Strange as Ever
On the 25th anniversary of its release, The Pixies’ Doolittle, sounds as strange as ever – albeit, for a couple different reasons. The odd talk singing, the punk screaming and the goofy lyrics have always been, and still are, weird. What is so weird about this re-release however, is that it sounds as if it was recorded today. Doolittle has been such a vastly influential album that the sound still sounds fresh and edgy. When you remember that the album was first released in 1989, you’re inclined to take a step back and recognize just how progressive this album truly was.
There is no sense in adding anything into the already massive pile of reviews of the album, but because it’s worth mentioning, “Debaser”, with its direct references to a similarly groundbreaking work (Dali and Bunuel’s surrealist film, Un Chien Andalou), remains one of the most exciting opening tracks of any album recorded in the past 25 years. But that’s neither here nor there, you already knew that. What’s new in this release is the inclusion of B-sides, demos, and studio sessions. The B-sides include both alternate versions of songs included on the album and songs that didn’t make the cut. Just because they didn’t make the cut doesn’t mean these songs are in any way less worthy of your time than the album suggests. “Manta Ray” is among the more straightforward of the tracks on this release, with an ear worm chorus and goofy little vocal turns. Even though it’s straightforward, it still retains all of the frenetic energy you would expect from a Pixies song. It sounds as if it is constantly teetering off the rails, and during the final chorus, while Paz Lenchantin repeats “my manta ray’s alright” and lead singer Black Francis screams in the background, it finally does. “Wave of Mutilation (UK Surf)” finds the band at their most subdued and melodic – displaying that beneath all the craziness, there’s a great deal of musical talent operating and making everything click.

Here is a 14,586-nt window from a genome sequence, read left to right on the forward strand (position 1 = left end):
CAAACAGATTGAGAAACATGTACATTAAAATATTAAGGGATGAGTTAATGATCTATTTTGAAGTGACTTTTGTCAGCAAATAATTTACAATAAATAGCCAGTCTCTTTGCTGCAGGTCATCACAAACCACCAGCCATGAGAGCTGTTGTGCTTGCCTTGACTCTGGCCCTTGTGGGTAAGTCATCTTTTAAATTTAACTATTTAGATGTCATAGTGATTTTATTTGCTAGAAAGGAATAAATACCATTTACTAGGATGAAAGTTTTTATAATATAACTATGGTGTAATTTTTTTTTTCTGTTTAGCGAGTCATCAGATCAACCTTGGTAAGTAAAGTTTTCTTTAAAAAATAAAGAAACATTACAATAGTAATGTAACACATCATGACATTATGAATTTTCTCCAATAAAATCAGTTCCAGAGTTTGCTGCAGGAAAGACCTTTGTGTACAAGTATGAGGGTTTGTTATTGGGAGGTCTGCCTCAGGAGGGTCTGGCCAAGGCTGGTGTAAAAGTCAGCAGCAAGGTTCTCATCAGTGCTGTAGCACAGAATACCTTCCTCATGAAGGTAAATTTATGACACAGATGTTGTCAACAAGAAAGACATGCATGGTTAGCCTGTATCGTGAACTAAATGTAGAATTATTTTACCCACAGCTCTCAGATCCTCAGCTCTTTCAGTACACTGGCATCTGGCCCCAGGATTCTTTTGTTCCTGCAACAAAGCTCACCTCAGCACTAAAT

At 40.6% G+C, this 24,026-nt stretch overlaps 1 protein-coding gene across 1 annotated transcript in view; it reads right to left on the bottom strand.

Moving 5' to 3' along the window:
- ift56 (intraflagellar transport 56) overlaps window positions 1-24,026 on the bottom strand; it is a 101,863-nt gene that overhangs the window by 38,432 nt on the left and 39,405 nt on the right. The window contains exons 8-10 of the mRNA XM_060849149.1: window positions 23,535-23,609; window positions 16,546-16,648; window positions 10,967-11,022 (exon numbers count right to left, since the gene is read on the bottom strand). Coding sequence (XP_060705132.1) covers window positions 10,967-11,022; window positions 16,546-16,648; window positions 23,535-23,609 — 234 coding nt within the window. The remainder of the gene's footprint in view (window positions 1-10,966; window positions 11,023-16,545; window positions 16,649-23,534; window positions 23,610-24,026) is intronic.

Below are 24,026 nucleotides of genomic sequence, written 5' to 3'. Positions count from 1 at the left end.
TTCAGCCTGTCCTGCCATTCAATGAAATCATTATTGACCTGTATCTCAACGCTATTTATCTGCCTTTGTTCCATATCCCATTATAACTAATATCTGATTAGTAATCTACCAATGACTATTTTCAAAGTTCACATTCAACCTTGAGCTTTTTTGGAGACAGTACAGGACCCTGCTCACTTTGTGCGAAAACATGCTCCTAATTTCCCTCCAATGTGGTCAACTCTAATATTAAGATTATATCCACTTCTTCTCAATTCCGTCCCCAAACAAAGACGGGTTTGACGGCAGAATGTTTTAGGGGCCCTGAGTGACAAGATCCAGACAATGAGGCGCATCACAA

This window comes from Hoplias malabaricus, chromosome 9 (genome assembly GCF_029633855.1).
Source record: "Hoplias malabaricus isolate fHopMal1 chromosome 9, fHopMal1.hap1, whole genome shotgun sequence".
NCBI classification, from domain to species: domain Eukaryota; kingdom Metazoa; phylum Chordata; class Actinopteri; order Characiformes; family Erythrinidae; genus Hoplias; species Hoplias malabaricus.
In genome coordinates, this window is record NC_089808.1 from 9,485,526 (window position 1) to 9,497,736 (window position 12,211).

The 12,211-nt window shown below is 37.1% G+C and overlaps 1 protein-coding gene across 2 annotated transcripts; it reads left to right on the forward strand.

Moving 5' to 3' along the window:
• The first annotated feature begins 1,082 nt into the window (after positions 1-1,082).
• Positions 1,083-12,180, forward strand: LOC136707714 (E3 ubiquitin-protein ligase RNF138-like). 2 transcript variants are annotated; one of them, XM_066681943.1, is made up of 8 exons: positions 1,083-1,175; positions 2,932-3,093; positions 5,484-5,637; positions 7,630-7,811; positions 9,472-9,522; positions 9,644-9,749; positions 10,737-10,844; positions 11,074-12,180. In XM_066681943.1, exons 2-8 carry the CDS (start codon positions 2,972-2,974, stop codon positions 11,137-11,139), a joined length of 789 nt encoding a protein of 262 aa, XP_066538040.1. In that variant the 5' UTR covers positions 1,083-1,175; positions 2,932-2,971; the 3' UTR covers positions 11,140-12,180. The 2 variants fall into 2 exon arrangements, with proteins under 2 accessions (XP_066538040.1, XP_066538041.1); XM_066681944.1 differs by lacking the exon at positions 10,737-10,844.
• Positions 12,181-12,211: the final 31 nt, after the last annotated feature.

The demo tapes are also enjoyable. There is some new material here, but more interesting are the demo versions of album tracks. Each demo, – incredibly lo-fi – sounds like a live performance. The tracks jump out of the speaker and bash you in the face – this is The Pixies at their most energetic. It’s remarkable how much they had to tone the demos down to make them palatable on the album (“There Goes My Gun” from the Peel Session, which starts with a loud high tempo drum beat, is far more in your face than the version that eventually made it onto the album).
All that being said, this release really only holds interest for die hard Pixies fans. The album itself is timeless, but all the demos and B-sides only serve to illuminate that fact; something that, by this point, should be self evident.